The Roma build their palaces just like the rest of us, one cinder block at a time.
TIMOSORA, ROMANIA Like Saint Petersburg before she was operated on for her three-hundredth, the brie-colored streets and decaying facades have a dusty continuity. Against this backdrop, the Roma build their Disneyland.
Forced by the Communists to settle in the ’60s, they have embraced a style of permanent renovation. Their mansions, in primary colors, stick like fingers in the dead dictator’s eye. But this provokes nothing beyond tourists snapping photos and locals shaking their heads.
“How do you think they pay for them?” they ask me and then spit.
Gypsy mansions are confusing. Though they are decorated with wild variation, their structural similarities are apparent. The mansion plans are essentially standardized: All rooms branch off a central corridor, and none have direct access to any others; but there the standardization ends, and this is not so surprising. Mansions are primarily structures of one-upmanship; eternal construction sites of dubious habitable value (they are often abandoned, though this could be because the settlement policies went with the Communists) that rise as barometers of personal (male) status, they are intensely decorated sheds with few interior complications.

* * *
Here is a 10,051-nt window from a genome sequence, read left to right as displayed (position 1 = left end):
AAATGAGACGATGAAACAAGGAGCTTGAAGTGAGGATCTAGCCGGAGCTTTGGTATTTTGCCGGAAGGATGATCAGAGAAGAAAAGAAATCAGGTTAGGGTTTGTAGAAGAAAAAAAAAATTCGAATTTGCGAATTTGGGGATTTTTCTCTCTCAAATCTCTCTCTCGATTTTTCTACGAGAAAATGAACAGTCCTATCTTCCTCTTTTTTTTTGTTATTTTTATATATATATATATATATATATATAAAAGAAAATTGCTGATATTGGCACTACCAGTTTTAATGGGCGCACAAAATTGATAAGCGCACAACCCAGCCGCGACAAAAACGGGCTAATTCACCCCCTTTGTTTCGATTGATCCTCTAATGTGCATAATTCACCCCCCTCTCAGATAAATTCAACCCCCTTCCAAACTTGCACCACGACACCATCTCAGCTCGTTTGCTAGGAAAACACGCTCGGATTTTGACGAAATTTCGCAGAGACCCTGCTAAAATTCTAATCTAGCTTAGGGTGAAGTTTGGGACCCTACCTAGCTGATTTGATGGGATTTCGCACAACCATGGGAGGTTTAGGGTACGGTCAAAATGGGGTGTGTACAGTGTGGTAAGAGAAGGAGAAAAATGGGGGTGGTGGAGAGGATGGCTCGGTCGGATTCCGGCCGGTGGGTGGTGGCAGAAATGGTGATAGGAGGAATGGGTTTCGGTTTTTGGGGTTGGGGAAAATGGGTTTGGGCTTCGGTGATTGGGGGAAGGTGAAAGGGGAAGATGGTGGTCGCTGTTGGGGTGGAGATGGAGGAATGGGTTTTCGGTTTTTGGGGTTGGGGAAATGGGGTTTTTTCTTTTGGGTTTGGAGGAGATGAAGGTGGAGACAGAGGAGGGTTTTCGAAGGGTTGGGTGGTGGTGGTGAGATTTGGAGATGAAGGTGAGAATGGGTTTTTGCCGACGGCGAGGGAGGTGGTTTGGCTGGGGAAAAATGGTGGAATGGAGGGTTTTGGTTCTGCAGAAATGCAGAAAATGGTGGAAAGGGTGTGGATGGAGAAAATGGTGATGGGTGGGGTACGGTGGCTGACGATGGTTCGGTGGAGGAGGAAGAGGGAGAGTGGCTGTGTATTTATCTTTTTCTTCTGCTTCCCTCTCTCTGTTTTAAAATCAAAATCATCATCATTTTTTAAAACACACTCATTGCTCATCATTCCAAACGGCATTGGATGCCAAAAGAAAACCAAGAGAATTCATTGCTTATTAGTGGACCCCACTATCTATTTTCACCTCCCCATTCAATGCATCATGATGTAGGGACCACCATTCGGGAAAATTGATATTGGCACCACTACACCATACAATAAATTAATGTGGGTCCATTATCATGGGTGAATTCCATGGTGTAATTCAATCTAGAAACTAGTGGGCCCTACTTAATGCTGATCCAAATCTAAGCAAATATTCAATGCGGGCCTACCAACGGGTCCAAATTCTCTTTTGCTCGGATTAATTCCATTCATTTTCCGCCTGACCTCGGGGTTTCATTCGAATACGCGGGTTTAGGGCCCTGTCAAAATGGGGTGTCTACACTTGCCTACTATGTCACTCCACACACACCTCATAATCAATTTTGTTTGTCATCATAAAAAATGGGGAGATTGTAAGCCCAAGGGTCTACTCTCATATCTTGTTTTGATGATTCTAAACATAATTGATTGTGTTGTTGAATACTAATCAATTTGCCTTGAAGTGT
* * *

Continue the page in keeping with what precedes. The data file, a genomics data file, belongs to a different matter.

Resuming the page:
The chief is usually the fellow you’d expect him to be, the one with a solid-gold necktie, a round belly, and an enviable mustache. But there must be others: wise women and wrinkled bullies, drug dealers and car salesmen who’ve become rich, then powerful. Their mansions probably look the same, right down to the golden cutout of a Mercedes on the roof catching the dusk light.
Once you learn that the gypsies probably came from India, the buildings take on an Eastern cast. Towering hunks of concrete and bulky columns become minarets and colonnades; even the characteristic stamped-tin roofs cry out for South Asian sun.
Inside are floral prints and bright wallpaper, maybe plastic-covered couches. The music and the dresses I have to imagine.